Omaha nonprofit speaks against LB258

The bill would remove near-beer from what is considered alcohol if passed.
A bill would change how some beverages are regulated
Published: Jan. 27, 2023 at 4:21 PM CST
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OMAHA, Neb. (WOWT) - Over the last decade, officials with Project Extra Mile noticed a decrease in the number of underage youth getting caught up in alcohol use. Now, they say the pandemic has reversed that trend.

“Since the pandemic, it’s really increased because of isolation and not having school, boredom, so it’s going back up,” said Chris Wagner, Project Extra Mile’s executive director.

Wagner is concerned those numbers could continue climbing if LB258 becomes law.

Nebraska Sen. John Lowe of Kearney introduced the bill. LB258 is not very complicated in its wording. It simply strikes “near beer” from the list of what the state considers to be beer -- essentially deregulating what the state already regulates.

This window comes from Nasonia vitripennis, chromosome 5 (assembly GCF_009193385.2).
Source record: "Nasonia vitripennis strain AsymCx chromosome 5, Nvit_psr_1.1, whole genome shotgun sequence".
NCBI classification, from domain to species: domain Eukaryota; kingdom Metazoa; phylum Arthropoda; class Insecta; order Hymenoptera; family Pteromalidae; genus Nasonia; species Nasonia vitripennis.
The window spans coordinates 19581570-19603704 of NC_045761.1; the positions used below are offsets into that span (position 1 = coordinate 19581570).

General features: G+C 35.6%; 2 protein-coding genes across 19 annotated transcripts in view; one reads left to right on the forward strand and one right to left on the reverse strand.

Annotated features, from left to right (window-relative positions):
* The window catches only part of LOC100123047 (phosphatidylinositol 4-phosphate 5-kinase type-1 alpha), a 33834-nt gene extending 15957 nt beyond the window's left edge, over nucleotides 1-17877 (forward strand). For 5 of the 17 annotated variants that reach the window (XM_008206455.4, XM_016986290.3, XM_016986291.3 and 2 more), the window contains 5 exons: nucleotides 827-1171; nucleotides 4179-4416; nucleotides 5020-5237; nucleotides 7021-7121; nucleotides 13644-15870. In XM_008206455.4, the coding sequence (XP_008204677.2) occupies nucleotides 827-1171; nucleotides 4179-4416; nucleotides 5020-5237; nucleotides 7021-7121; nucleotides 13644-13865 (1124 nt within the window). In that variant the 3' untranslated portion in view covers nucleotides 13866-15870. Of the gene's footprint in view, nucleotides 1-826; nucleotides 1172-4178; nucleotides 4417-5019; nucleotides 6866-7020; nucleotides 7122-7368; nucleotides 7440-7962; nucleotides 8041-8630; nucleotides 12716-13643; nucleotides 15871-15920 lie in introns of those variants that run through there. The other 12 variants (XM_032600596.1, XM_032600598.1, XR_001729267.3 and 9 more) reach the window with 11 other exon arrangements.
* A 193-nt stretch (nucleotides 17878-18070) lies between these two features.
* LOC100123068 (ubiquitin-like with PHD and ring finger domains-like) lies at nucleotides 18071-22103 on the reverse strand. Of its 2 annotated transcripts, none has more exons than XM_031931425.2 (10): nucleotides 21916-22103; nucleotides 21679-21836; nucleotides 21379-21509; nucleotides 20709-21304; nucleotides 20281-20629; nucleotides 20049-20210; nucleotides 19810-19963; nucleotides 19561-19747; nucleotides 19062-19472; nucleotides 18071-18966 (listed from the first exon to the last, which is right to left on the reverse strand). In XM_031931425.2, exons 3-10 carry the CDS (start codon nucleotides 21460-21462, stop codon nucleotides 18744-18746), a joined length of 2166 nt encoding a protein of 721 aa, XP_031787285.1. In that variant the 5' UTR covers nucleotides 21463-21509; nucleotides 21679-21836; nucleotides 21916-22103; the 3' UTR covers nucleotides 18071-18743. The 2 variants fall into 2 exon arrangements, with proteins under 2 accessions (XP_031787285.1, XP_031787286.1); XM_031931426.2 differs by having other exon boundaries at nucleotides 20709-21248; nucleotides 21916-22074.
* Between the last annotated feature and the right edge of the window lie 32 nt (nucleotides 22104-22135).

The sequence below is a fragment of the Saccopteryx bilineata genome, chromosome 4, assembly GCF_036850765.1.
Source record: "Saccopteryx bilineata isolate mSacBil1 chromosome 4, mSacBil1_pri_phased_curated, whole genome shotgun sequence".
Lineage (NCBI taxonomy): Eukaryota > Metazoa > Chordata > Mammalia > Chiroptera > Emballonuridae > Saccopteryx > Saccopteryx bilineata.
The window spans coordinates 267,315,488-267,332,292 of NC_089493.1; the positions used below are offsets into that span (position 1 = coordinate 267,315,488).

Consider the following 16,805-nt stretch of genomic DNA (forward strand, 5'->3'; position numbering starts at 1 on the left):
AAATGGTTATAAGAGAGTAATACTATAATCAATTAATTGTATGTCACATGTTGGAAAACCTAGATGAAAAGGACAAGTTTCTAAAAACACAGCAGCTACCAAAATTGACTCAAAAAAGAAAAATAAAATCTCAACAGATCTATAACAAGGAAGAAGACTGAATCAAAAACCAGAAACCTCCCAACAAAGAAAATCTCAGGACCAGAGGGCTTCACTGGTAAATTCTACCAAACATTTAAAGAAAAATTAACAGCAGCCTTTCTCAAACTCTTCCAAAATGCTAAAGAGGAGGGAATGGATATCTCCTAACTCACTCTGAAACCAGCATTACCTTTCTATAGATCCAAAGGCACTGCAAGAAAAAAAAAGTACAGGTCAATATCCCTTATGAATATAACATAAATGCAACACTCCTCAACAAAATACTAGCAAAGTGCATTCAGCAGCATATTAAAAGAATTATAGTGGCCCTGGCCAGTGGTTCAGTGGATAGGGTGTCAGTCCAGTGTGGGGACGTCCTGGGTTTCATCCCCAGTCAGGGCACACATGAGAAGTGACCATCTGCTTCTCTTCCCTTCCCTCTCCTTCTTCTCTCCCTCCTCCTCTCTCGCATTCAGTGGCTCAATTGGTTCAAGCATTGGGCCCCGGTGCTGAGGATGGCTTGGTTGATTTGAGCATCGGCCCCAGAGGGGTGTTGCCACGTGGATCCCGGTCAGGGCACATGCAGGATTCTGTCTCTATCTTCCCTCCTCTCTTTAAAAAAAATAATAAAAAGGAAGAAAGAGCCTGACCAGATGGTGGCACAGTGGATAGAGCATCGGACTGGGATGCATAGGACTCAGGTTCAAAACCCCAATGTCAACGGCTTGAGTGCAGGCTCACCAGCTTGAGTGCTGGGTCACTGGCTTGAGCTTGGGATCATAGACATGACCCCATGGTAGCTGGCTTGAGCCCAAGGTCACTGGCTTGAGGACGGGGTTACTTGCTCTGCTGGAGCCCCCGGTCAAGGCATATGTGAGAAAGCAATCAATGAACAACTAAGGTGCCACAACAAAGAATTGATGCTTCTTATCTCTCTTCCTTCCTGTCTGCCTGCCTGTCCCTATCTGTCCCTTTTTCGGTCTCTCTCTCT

“[It will] make it just like water or soda, and would allow kids of all ages to purchase that,” Wagner said. “We’re really concerned that that’s going to lead youth to get a taste for alcohol and for beer and wanting to purchase that product, and getting their hands on it before they’re the legal age of 21.”

“Near beer” is beer with .5% alcohol-by-volume -- a very low alcohol content.

Members of the Nebraska Liquor Control Commission asked the governor and state lawmakers, in addition to near-beer, to give the commission the authority to regulate non-alcoholic spirits and wine because of their increasing popularity.

Wagner says deregulating near-beer would send a mixed message, because in the state of Nebraska, it’s illegal for anyone under age to consume any alcohol.

“We have a zero-tolerance law in Nebraska, so if these youth were to drink enough to exceed that .02 [blood alcohol level] limit, then drive and get pulled over, they’d be in violation of the law,” Wagner said.

Wagner says Project Extra Mile agrees with the Liquor Control Commission that near-beer, low-alcohol spirits and wines should all be regulated by the state.

“Anything that looks like alcohol, tastes like alcohol, smells like alcohol, ought to be treated like alcohol,” Wagner said.

6 News reached out to Sen. Lowe’s office for comment on his bill. We have not heard back.